The **power consumption** of an appliance is calculated based on the number of watts and the duration of operation in hours. To calculate the **electricity costs** of the appliance, the result in **kilowatts per hour** (kWh) is multiplied by the **electricity price**.

## Calculator

All information is without guarantee

**Use calculator:**

- Enter the number of watts into the calculator.
- Enter the duration of device operation in hours.
- Optional: Enter the electricity price per kWh.
- Click on

### Formulas for calculation:

Number of watts * duration in hours = power **consumption**

Power consumption * electricity price = **electricity costs**

## Table

Power consumption per number of watts for one hour of operation:

Number of watts | Power consumption (for 1 hour of operation) |
---|---|

7 watts | 0.007 kWh |

10 watts | 0.01 kWh |

23 watts | 0.023 kWh |

27 watts | 0.027 kWh |

40 watts | 0.04 kWh |

60 watts | 0.06 kWh |

100 watts | 0.1 kWh |

How exactly is electricity consumption actually calculated? How can you save electricity? Which appliances are the biggest power guzzlers? There are many questions and points to consider when it comes to electricity consumption.

## How is electricity consumption calculated?

When we talk about electricity consumption, we usually mean electrical work. It indicates how much electrical energy is converted into other forms of energy, such as light or heat. This means that every time a light bulb is operated with electricity and produces light, electrical work is performed. This quantity is measured in watts per hour (Wh) or kilowatts per hour (kWh).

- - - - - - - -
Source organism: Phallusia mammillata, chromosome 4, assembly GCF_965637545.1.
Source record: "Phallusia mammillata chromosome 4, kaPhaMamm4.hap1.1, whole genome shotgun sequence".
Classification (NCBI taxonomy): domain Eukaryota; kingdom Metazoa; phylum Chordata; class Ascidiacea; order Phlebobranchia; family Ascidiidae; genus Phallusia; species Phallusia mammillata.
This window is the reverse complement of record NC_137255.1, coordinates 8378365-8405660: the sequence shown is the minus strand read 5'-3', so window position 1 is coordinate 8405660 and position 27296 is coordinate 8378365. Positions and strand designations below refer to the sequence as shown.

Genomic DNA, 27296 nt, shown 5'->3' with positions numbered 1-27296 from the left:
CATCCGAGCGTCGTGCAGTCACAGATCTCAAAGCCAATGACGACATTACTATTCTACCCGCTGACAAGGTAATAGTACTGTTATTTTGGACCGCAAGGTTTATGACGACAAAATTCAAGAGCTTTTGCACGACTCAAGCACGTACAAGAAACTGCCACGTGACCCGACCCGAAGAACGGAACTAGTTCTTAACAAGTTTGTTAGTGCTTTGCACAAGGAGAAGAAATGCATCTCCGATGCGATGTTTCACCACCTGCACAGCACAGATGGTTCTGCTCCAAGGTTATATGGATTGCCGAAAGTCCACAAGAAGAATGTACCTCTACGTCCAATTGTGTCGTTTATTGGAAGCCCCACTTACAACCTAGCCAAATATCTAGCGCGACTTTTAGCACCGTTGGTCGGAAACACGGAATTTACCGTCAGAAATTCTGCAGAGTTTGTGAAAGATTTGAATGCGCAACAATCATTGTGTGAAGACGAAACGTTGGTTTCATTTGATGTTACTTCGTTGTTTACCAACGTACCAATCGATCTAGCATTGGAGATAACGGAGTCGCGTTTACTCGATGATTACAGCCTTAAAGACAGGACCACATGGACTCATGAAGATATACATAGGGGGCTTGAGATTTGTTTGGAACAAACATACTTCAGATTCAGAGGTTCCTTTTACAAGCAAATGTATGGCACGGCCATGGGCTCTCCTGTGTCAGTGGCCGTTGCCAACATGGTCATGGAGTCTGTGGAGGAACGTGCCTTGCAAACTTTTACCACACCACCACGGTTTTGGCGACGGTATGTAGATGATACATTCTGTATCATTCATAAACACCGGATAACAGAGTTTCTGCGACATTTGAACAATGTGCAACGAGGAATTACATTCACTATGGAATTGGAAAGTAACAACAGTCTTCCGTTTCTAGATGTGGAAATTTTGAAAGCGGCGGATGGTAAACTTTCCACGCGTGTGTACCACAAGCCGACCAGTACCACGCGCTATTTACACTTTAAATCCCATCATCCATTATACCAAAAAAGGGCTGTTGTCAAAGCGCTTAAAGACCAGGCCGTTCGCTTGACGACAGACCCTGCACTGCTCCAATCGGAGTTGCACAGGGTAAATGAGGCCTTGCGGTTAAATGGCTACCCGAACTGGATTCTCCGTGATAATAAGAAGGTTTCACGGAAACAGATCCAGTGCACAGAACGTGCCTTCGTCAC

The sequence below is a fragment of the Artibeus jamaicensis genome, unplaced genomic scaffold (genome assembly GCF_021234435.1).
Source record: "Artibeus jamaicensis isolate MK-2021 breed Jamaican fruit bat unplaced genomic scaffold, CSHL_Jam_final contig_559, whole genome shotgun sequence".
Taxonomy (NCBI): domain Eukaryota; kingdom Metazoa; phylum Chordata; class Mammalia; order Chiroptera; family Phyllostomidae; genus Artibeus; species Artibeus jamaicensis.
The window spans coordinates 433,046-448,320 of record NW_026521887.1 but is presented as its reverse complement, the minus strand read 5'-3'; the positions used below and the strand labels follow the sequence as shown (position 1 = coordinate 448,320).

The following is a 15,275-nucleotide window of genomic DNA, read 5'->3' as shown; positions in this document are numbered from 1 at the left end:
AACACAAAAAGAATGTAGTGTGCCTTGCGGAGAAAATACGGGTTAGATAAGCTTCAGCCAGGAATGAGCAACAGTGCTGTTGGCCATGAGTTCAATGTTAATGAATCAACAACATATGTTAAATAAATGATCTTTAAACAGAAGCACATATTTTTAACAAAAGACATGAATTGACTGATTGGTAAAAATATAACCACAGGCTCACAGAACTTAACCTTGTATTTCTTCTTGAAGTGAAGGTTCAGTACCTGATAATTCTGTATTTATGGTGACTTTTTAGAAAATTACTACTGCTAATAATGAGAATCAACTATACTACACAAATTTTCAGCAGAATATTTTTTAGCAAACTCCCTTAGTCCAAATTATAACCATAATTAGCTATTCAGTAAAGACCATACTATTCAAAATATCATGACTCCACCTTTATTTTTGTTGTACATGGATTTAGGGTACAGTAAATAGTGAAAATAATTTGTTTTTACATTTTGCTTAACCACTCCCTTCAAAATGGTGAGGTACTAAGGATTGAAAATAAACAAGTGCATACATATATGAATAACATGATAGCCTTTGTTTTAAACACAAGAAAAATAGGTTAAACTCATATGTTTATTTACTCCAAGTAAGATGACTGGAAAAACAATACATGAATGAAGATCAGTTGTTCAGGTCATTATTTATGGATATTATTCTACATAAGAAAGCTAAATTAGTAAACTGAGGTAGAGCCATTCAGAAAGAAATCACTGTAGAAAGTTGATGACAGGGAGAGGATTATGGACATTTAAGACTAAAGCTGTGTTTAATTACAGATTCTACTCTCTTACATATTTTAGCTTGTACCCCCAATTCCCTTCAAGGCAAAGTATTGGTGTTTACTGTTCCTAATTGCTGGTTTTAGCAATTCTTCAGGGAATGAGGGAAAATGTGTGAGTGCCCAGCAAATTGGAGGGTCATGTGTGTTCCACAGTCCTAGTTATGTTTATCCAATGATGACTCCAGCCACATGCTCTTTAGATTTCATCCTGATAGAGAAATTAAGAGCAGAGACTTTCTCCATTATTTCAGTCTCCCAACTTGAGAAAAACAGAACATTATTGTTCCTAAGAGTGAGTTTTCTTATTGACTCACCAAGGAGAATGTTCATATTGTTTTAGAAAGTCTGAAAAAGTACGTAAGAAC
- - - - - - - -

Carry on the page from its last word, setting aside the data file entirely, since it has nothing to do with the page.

To demonstrate the whole thing using a concrete example, let's imagine an LED lamp that consumes 6 watts. If it is operated for 1,000 hours a year, this results in a power consumption of 6,000 watts, which corresponds to 6 kilowatts. To obtain the price for this amount of electricity consumed, simply multiply the electricity price by the 6 kilowatts. With an exemplary price of 25 cents/kWh, this results in 6 × €0.25, i.e. €1.50.

If you want to calculate your total electricity consumption, simply repeat this procedure for each appliance used in the household. The consumption of the individual appliances can be found on the packaging or, in the case of larger machines, directly on them. Fortunately for us, there are electricity meters that do this work for us, so in the end we only have to multiply the total consumption by the price per kilowatt.

## How to reduce electricity consumption?

Now that you know how to calculate your electricity consumption, you are probably wondering how you can reduce your consumption and save money. To answer this question, it makes sense to first identify the biggest electricity consumers in your household. As a general rule, appliances that generate heat require the most electricity. It is therefore not surprising that the biggest power guzzler in households is the stove. At around 5,000 watts, it consumes almost twice as much as a tumble dryer or dishwasher (3,000 watts each).